Victorian outbreak peak still in sight, but delayed by rule breakers

Victorian outbreak peak still in sight, but delayed by rule breakers

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It’s predicted Victorians will have to wait another month before the state’s COVID-19 infections start plateauing because of a concerning surge in cases that’s been blamed on grand final parties, coffee dates and other illegal gatherings.

But even as another daily record of 1488 COVID cases were reported, epidemiologists say that the rising vaccination rates should eventually flatten the third wave, before a larger peak expected later this year after the state’s reopening begins.

Jeroen Weimar said some of Victoria’s new cases were linked to illegal gatherings over the grand final weekend.Credit:Eddie Jim

They say the initial flattening could arrive in around four weeks, potentially coinciding with the first significant lifting of restrictions that will see fully vaccinated people in Melbourne allowed to get a haircut and dine and shop outside.

But these predictions make the assumption that there is no more widespread flouting of public health orders. A remaining concern is signs the outbreak is moving into new geographic areas, finding more fertile ground for spread and complicating any predictions about where numbers are heading.

The state’s COVID-19 response commander Jeroen Weimar said on Saturday that around a third of the current cases were being driven by a “significant upswing in social gatherings” across the state, including grand final parties and people meeting up for coffee at their homes.

He warned the jump in numbers had put the state in a difficult space where more than 1000 cases were being reported each day. These numbers will see more COVID-19 hospitalisations (now at 429) in the coming days.

“We really need people to recognise that this is a very perilous path that we’re on, and that we all need to resolve together to hold it down for that much longer,” Mr Weimar said.

“We are four or five weeks away from 80 per cent double dose, it’s not an impossible distance. We have all got to do our bit to hold this down otherwise there will be a huge pressure on our intensive care nursing staff and our ambos and healthcare system.”

One week ago, the majority of cases (84 per cent) were being reported in the northern and western suburbs of Melbourne. On Saturday, following impressive vaccination coverage increases in many of the affected suburbs, that figure had dipped to below 70 per cent and hundreds of new cases were being reported in the south-east, east and regional Victoria.

Deakin University epidemiology chair Catherine Bennett said while the outbreak’s shifting footprint would not necessarily stop Victoria’s case numbers from plateauing, it could make it harder to do “because you are chasing this fire that’s finding new ground”.

“That’s a bit different to NSW where they did manage to keep it quite contained, even though there were a lot of LGAs impacted … and then they could really focus their vaccination efforts.”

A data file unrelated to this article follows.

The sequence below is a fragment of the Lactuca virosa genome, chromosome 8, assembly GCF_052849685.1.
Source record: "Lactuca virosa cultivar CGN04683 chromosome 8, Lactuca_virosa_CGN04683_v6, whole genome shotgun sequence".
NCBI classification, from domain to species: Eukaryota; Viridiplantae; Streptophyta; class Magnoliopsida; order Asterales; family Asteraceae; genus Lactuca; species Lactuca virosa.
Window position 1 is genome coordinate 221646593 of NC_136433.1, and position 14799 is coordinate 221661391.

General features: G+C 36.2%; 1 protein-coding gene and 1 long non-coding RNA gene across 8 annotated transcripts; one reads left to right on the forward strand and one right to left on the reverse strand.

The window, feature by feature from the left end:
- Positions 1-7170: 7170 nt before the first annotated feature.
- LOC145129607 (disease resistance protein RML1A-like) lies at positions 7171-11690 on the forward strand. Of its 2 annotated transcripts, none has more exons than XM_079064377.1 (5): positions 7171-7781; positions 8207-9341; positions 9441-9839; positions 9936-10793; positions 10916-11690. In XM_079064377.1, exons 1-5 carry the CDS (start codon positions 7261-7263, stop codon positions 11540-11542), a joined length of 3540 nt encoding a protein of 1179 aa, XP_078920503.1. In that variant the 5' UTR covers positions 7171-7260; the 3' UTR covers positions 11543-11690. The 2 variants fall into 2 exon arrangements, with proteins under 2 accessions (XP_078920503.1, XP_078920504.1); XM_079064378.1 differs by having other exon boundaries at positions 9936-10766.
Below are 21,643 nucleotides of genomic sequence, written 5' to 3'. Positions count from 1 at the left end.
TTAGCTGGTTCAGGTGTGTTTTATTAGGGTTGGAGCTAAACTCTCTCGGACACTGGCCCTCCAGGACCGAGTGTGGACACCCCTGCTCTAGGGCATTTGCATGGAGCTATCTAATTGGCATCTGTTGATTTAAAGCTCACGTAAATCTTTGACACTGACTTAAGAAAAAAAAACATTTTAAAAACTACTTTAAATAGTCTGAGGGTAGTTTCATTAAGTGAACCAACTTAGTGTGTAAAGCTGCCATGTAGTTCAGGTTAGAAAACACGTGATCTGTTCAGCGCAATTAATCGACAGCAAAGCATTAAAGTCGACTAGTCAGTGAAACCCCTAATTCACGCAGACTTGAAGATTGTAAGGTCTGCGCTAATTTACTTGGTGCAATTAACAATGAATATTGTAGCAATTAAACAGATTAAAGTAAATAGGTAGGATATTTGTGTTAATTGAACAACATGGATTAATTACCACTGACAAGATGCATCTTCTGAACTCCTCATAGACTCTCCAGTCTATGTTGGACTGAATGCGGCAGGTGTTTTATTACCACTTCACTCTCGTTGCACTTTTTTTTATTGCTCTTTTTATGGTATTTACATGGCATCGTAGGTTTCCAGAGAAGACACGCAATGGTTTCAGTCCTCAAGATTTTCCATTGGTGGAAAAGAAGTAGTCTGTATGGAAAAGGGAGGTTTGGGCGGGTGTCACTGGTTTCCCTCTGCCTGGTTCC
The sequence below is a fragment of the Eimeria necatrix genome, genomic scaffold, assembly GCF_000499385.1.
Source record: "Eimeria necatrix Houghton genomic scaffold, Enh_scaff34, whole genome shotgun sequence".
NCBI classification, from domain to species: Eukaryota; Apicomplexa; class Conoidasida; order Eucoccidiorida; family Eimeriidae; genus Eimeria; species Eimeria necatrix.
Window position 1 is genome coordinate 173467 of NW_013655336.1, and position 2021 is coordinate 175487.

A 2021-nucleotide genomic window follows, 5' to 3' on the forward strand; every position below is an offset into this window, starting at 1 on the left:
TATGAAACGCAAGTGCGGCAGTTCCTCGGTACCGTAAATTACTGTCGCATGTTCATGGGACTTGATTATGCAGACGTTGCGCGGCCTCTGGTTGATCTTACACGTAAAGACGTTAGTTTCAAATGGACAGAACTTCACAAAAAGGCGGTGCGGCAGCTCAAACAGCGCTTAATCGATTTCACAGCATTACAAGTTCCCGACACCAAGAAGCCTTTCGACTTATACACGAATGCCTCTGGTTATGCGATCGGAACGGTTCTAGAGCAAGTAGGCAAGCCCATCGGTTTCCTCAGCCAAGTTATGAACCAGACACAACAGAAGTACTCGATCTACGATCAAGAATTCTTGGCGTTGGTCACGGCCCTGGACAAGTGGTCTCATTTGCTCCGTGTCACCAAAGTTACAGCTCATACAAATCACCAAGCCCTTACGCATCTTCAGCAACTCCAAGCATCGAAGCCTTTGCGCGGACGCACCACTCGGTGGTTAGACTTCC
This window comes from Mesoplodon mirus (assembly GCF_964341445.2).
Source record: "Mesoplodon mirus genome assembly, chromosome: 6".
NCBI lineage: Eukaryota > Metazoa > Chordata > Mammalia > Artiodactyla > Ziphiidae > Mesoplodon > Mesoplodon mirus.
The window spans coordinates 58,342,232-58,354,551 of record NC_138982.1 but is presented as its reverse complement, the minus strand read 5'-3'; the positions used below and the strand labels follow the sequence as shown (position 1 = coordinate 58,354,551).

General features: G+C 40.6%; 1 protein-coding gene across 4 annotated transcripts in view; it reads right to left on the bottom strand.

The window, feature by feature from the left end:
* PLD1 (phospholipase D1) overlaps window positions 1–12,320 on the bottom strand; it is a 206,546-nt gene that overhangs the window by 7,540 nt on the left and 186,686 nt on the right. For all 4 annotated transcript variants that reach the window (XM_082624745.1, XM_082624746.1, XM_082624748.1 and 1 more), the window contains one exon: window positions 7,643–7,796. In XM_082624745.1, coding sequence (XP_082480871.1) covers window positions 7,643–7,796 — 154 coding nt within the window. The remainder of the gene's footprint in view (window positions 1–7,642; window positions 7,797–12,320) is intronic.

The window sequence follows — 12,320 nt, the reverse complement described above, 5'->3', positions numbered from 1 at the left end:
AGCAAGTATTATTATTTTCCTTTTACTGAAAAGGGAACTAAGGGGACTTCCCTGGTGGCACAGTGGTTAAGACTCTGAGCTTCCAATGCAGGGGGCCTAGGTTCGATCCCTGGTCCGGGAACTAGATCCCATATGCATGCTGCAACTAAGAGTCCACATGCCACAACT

Professor Bennett predicted it could take a month before numbers started to plateau, if there was not too much more relaxation of rule-following.

The key measure that will indicate if cases are turning around is the reproduction number – which refers to the number of other people an infected person will go on to infect, on average. For cases to drop, this number needs to fall below zero.

Before last weekend, epidemiologist Adrian Esterman said Victoria was nearing that milestone, reporting a reproduction number of 1.19 on September 17, suggesting the peak could have been expected within a couple of weeks.

“But there’s a very high chance that these people who have been disregarding the restrictions have put that back by two or three weeks,” Professor Esterman said. “It’s a terrible shame.”

On Saturday, he said the reproduction number was 1.5.

Victoria’s numbers are already at the lower end of what the Burnet Institute modelling had predicted for late October, when the state is expected to hit 70 per cent of the population aged 16 and over fully vaccinated, triggering the first stage of the reopening.

Premier Daniel Andrews warned this week that if numbers and hospitalisations continued to grow the planned easing of restrictions might need to be postponed.

As of Friday, 73.5 per cent of the people in Victoria’s hospitals had not received a dose of a COVID-19 vaccine, while 21.5 per cent were partially vaccinated, and 5 per cent were fully vaccinated.

The deaths from COVID-19 of men in their 60s, from Hume and the Mornington Peninsula, were announced on Saturday.

It came as a South Australian resident returning from Victoria tested positive for COVID-19.

South Australia recorded the woman as a local case on Saturday and have alerted eight passengers on Jetstar JQ 778 between Melbourne and Adelaide on Friday as the woman, who was fully vaccinated, returned to the state on that flight.

With Cassandra Morgan

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